Running in all directions yet getting nowhere? Too many project needing your attention? If it feels like you’re doing a million things and yet not making much progress, you’re most likely floundering in business. Yes, there’s so much to do, but trying to do it all isn’t working. It’s exhausting and ineffective.
I recently met someone who is in the midst of building his business. Within the space of one week I’ve seen him trying to learn about SEO, find a new CRM system, redesign his home page and landing pages, hiring a virtual assistant, engaging a marketing company, looking for software to record interviews, and changing his business model/pricing strategy. He says he’s focused on getting a better understanding of his customers. He also says he feels stressed out, overwhelmed, and he’s clearly frustrated with his lack of progress.
Watching him from the outside it seems so obvious that he lacks focus. But I’ve been there too and I know how it feels to not know which thing to pursue. To be aware of so many problems and issues with your business and want to solve them all. To have ideas about how your business should be, and then see the reality which falls short in many areas.
It’s not easy, but here’s a process that has helped me in the past…
Focus on shipping something
Here’s a thought… It doesn’t matter much what you actually spend time doing, it’s what you deliver that matters.
Seth Godin coined the concept of ‘shipping’ which means ‘get your work out into the world’ – not that this is easy to do as he explains here. But the idea is that nothing matters and you have no idea if anything is good, until it’s shipped.
What changed for your customer?
Think about this for a moment. If you spend a day researching different CRM systems, then another day interviewing a new staff member, then another learning SEO methods, and another modeling pricing options…. what impact have you made on your business? Absolutely nothing. Nothing has been implemented. And most importantly, nothing has changed for your customers.
On the other hand, what if you spent a day researching different CRM systems, made a decision, signed up, imported your data, trained you team on how to use it, used the system to identify some customer opportunities…. and your team actually used that CRM system to have new conversations. The results might be some extra sales or happier customers.
The fallacy of working on lots of things
The problem with time is that it’s not infinite. As much as you might want to, you simply cannot do everything at once. Even working longer hours won’t save you.
Take this analogy… If you have 100 units of time per week to spend on your business, you could either;
- Spend 20 units making progress on 5 different projects, or
- Spend 100 units on one project
Which approach gets the best result? If each project takes 100 units of time to complete, taking the first approach would mean that after 5 weeks, you’ll simultaneously get all 5 projects finished. Great.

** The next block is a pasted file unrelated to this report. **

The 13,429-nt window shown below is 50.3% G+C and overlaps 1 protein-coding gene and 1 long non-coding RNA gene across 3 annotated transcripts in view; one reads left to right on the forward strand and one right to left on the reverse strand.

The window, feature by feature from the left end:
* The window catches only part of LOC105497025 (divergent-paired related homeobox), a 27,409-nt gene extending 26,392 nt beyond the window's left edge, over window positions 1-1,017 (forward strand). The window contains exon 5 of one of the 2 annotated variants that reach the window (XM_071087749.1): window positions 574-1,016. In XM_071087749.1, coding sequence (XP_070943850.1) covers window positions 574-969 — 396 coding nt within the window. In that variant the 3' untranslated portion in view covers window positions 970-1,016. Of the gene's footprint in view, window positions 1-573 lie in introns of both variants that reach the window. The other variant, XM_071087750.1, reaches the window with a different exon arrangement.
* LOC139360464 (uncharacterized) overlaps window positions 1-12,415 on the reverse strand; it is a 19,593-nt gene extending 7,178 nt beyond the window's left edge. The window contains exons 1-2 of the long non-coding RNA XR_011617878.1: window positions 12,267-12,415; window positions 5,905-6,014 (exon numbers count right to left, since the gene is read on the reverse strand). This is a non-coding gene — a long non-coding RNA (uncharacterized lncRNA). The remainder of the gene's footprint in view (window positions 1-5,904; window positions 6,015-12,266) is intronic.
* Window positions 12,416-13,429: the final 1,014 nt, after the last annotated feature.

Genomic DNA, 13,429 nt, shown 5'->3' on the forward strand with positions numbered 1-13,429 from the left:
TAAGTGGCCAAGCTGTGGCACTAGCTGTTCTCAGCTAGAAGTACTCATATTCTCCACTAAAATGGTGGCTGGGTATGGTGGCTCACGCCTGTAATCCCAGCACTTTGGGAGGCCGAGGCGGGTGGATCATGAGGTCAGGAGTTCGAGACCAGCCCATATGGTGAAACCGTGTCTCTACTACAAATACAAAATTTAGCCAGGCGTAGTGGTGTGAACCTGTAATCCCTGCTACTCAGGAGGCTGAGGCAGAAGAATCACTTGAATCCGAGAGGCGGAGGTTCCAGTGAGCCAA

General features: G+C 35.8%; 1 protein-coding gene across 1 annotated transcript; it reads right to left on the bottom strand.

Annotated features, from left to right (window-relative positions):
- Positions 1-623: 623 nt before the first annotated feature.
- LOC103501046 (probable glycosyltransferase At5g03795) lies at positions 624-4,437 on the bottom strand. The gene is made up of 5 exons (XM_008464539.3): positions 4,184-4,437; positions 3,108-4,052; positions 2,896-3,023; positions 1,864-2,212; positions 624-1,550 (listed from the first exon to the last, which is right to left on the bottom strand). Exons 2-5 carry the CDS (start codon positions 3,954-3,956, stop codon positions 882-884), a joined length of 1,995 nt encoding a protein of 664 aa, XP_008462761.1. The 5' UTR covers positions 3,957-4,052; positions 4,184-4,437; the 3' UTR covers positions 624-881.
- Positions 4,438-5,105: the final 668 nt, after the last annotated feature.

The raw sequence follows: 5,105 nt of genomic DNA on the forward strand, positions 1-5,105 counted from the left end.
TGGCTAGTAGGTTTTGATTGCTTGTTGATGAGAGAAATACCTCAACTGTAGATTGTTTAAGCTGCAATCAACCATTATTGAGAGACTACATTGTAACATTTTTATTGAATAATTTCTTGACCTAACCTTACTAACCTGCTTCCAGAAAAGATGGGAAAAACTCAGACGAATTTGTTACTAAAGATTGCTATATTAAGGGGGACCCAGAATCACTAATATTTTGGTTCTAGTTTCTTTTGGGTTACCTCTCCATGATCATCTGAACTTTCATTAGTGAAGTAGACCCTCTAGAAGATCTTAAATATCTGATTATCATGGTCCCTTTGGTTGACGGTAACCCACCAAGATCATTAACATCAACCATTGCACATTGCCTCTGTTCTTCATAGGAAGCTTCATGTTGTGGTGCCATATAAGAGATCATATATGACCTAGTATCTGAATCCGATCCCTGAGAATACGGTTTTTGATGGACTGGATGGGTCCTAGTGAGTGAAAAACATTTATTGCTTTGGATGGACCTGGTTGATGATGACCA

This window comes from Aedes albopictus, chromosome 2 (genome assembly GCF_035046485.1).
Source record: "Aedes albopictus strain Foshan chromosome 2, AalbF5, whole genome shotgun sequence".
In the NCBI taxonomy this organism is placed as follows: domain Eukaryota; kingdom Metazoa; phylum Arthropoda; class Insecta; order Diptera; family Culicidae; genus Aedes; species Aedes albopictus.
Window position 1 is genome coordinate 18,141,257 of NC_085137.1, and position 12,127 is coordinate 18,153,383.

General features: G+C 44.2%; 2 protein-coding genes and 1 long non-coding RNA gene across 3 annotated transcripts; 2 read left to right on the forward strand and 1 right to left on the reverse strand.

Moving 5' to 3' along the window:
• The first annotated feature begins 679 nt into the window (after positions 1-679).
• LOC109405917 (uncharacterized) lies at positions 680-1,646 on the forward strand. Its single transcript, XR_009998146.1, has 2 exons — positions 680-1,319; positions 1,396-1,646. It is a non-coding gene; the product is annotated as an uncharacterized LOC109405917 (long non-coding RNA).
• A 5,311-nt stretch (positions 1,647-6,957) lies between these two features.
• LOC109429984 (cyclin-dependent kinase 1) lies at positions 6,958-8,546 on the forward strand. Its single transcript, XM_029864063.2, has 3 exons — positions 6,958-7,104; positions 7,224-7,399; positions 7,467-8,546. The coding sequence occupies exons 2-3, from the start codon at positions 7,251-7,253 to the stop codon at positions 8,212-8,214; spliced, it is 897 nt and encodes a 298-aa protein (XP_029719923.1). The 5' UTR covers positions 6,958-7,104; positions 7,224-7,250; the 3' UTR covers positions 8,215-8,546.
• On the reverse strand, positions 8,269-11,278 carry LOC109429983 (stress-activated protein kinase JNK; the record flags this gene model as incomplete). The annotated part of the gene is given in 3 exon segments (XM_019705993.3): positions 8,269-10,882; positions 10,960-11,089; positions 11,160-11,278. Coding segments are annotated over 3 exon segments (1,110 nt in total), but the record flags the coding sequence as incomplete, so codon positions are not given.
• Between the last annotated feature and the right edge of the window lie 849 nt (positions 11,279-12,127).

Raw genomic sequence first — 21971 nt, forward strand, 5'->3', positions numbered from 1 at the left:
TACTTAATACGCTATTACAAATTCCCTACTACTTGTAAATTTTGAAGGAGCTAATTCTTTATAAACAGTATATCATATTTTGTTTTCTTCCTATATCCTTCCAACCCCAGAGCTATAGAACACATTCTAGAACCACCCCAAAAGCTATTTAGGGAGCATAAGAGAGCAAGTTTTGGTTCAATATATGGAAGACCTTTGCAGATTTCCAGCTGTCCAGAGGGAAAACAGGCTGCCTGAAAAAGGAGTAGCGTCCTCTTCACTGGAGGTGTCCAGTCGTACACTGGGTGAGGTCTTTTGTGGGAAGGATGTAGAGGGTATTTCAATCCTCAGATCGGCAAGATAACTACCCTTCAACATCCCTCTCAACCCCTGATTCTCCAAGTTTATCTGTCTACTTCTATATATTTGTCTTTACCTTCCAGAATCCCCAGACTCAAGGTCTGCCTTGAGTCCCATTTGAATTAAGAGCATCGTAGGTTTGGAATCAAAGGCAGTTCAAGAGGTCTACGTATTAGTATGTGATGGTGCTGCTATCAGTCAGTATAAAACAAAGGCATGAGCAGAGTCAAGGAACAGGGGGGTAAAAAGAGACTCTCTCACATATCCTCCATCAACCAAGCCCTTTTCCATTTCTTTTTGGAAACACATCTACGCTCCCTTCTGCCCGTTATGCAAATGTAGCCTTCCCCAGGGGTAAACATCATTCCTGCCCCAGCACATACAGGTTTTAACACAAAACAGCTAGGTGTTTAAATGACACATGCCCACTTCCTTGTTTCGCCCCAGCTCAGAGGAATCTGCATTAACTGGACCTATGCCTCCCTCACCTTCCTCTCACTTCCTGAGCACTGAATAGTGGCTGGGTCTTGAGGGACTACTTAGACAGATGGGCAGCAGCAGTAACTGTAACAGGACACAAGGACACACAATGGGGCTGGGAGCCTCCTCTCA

But if you focus on one project at a time, after 1 week, you’ll finish the first project. Then you’ll finish the 2nd project at the end of the 2nd week. By the end of 5 weeks, you’ll have all 5 projects completed. But the difference with this approach is, the first project has was shipped 4 weeks ago, the 2nd was shipped 3 weeks ago, and so on. Taking this approach, you’ve made a much bigger difference much earlier. It’s a far better way to manage your business.
Of course, this we’re taking an overly simplistic approach here. You can probably never give 100% of your time to one project and real work is a lot messier than this. But also, the timeframes can be a lot longer too. What if each project takes a month or longer? Or imagine if we’re spreading our time over even more projects. The earlier we can ship our projects, the better.
Being strategic is focusing on the 20%
People often talk about ‘being strategic’ in business, but what does it actually mean? In my view it means figuring out which few things will deliver the biggest results. Pareto’s principle says that 80% of our results will come from 20% of our efforts (and in many cases it’s even more skewed).
The challenge is to figure out what those few things are, and then have the discipline to stick with them until they’re done. If you don’t know which is the strategic 20%, either just choose or design an initial project to find out.
Being busy is a form of laziness
Yes, you read that right. Being busy usually means you have not made the effort to decide what activities are the most important. It’s also a way that we feel like we’re contributing and attempt to validate ourselves to others (in our minds anyway!). There are plenty of other articles advising us not to tell people we’re busy, but this busyness can actually be causing us to be far less effective.
Most of us know this but we can’t let things go.
It’s not easy to deliberately neglect areas of your business that you know need work (but you’ve decided are not the most important thing). Yet, that is exactly what needs to happen.
How about tackling just one problem at a time? Imagine if you genuinely solved one problem a week… over the course of a year, the cumulative impact of this would be phenomenal.
Do you struggle with knowing what to focus on? Do you find it difficult to leave certain parts of your business so that you can focus on others? We’d love to hear your approach!